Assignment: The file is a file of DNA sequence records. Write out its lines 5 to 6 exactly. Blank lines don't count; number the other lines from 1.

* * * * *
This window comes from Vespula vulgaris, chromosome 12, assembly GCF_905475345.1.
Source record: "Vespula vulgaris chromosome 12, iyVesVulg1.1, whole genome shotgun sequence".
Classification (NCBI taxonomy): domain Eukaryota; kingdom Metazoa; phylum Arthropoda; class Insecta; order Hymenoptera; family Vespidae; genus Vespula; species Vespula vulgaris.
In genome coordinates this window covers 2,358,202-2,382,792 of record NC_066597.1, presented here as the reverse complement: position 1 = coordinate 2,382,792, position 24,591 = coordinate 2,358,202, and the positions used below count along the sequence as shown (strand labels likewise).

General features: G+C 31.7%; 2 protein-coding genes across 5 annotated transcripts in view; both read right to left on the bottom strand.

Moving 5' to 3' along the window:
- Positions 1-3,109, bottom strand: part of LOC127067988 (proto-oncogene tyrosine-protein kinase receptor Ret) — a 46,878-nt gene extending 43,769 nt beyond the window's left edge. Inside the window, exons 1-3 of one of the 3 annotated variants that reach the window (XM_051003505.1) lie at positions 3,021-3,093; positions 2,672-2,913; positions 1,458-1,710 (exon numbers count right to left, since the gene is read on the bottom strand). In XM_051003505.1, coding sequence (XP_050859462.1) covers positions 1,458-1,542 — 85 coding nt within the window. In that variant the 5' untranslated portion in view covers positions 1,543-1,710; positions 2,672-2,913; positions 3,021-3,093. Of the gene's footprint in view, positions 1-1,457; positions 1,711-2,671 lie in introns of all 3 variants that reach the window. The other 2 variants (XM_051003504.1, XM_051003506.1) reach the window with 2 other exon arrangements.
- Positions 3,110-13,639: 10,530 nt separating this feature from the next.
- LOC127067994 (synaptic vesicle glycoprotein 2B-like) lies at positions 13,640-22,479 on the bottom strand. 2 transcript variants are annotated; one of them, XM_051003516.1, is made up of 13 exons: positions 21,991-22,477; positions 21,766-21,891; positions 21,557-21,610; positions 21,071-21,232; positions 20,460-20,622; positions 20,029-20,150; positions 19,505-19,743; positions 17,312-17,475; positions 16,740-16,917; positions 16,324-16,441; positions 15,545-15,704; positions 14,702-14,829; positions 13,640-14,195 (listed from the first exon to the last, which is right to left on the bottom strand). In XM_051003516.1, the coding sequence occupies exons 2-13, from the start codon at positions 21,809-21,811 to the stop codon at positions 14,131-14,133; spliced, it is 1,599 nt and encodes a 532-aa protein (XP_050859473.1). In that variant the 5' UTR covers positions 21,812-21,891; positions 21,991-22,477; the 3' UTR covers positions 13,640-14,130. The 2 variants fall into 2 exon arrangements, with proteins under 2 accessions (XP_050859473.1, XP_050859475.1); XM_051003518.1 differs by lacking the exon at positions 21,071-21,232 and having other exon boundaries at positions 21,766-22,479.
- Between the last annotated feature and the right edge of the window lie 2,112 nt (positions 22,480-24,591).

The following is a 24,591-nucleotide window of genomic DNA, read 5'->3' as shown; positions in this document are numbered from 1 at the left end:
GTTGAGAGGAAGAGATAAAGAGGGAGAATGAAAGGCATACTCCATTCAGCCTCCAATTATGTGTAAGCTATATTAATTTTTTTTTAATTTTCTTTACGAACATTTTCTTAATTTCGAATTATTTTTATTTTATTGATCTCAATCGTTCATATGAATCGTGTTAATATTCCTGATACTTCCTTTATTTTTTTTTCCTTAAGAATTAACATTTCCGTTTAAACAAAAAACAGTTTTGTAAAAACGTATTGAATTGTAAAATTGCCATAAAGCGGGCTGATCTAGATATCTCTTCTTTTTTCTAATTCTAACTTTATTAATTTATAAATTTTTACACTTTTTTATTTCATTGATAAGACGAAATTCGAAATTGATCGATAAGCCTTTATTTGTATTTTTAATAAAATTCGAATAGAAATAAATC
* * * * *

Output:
General features: G+C 31.7%; 2 protein-coding genes across 5 annotated transcripts in view; both read right to left on the bottom strand.

Moving 5' to 3' along the window: